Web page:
The road to Slovakia is expected to be jammed with suppliers now that another carmaker has decided to build a plant in the central European country.
KIA Motors has selected Zilina, Slovakia, as the site of its first European plant.
Carmakers have invested or announced investments totalling €1.6 billion over the last two years. By the time PSA/Toyota and Kia reach full production, Slovakia will assemble more cars per capita than any other country in the world.
Kia will build three- and five-door B- and C segment vehicles in Zilina.
The Korean carmakers rejected Poland as a plant location. Among factors contributing to Slovakia’s successful bid were:
highly competitive labour rates and regulations;
attractive incentive package;
low level of car ownership and high average vehicle age;
The average monthly salary in Slovakia is less than one-tenth that of western Europe and less than half the average Polish salary. Unemployment runs around 14% in a country with a relatively well-educated population.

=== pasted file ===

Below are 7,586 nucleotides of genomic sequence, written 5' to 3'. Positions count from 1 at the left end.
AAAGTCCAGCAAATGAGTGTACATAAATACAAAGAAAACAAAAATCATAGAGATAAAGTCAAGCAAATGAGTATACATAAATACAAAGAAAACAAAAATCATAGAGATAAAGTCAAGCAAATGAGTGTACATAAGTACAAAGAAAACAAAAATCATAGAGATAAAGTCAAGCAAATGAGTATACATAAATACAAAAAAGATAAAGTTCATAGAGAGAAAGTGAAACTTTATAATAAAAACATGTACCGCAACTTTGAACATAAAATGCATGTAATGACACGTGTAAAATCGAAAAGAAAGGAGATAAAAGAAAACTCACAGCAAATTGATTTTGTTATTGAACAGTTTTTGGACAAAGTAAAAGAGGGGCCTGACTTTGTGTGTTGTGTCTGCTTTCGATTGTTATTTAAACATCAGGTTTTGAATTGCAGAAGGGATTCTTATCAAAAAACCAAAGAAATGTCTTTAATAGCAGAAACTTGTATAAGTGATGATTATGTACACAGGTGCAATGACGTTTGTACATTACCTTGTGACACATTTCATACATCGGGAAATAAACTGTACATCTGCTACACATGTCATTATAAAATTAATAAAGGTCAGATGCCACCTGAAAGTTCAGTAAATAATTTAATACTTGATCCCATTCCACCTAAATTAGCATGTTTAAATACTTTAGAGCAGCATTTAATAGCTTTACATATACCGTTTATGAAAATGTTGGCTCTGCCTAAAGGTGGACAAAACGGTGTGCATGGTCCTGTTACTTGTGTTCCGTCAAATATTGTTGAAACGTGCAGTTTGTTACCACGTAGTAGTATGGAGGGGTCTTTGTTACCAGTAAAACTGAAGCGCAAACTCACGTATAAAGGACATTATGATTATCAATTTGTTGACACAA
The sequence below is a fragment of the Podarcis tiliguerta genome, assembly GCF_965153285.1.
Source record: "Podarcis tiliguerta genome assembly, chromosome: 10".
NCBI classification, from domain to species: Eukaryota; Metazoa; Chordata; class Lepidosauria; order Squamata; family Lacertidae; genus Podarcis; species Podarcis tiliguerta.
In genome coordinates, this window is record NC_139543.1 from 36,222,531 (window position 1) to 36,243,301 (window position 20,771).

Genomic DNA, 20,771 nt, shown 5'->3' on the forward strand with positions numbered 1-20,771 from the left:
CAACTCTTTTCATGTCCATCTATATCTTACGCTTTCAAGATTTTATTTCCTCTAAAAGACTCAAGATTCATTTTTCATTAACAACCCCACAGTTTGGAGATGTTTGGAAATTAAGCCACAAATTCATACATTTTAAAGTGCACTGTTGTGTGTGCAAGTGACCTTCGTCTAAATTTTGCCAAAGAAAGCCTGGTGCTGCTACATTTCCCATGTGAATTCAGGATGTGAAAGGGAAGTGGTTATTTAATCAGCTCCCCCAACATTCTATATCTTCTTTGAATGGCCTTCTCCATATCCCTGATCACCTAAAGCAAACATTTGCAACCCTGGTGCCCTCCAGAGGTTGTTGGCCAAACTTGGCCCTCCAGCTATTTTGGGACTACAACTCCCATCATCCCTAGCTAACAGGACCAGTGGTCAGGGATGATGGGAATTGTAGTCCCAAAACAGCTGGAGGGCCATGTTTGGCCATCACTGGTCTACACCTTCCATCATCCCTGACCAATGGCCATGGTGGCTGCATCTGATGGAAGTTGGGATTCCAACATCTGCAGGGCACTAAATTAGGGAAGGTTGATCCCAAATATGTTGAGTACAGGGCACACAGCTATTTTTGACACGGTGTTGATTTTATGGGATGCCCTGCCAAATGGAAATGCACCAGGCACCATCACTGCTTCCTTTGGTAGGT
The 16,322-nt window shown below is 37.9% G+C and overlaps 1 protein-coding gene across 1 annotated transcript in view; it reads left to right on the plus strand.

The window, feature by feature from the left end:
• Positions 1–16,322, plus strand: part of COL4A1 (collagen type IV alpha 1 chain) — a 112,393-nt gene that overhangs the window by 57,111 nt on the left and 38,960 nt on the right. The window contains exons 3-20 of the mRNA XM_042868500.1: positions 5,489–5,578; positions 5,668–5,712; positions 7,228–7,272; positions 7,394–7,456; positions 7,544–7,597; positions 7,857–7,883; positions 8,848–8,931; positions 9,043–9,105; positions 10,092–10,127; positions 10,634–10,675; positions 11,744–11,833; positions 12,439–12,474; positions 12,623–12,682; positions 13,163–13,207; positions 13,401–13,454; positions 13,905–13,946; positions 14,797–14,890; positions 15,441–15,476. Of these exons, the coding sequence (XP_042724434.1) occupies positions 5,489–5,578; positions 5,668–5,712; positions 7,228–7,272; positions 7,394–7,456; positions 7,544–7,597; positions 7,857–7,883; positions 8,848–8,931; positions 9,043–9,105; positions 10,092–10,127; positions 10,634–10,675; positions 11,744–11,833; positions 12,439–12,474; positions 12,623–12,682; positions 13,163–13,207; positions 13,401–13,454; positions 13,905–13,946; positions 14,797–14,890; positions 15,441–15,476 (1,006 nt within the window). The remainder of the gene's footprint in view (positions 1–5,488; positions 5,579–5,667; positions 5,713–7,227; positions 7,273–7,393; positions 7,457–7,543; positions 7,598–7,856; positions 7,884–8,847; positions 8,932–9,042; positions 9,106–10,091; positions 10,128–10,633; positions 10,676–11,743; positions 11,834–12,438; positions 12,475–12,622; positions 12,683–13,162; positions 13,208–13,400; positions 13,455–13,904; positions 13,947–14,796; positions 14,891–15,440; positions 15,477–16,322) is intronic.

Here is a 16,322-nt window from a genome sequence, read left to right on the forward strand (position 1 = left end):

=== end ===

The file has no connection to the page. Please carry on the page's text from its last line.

The Slovakian government will contribute 15% of the €700 million Kia will initially invest to start production.
Private vehicle ownership levels are less than half that of Western Europe and the average vehicle is over 13 years old.
Kia plans to sell 500,000 cars in Europe by 2008. It will look to its “domestic” market in Slovakia to drive growth from current levels of around 150,000 units.
The country’s existing automotive infrastructure is generating its own momentum. Suppliers also report that the country has overcome early problems with the local mafia and bureaucracy.
In January 2003, PSA and Toyota chose to locate their joint 300,000-unit small car plant in Kolin, Slovakia.
Kia plans to begin production in 2006 and attain annual volumes of around 200,000 units by 2008. When it hits full production, over 800,000 vehicles will be assembled in Slovakia.
Suppliers are investing too, both to support new customer sites and to take advantage of Slovakia’s lower costs.
The Volkswagen Touareg SUV, assembled in Lozorno, has around 58% local content compared to 42% on the older Polo.
Brose, which supplies door modules for the Touareg and Plastic Omnium, which makes bumper assemblies, are among the companies which have located at the Lozorno industrial park.
“Because Brose’s [door modules] have to be produced ‘just-in-sequence’ it was necessary to build up the plant in Slovakia,” said a spokesperson for the company.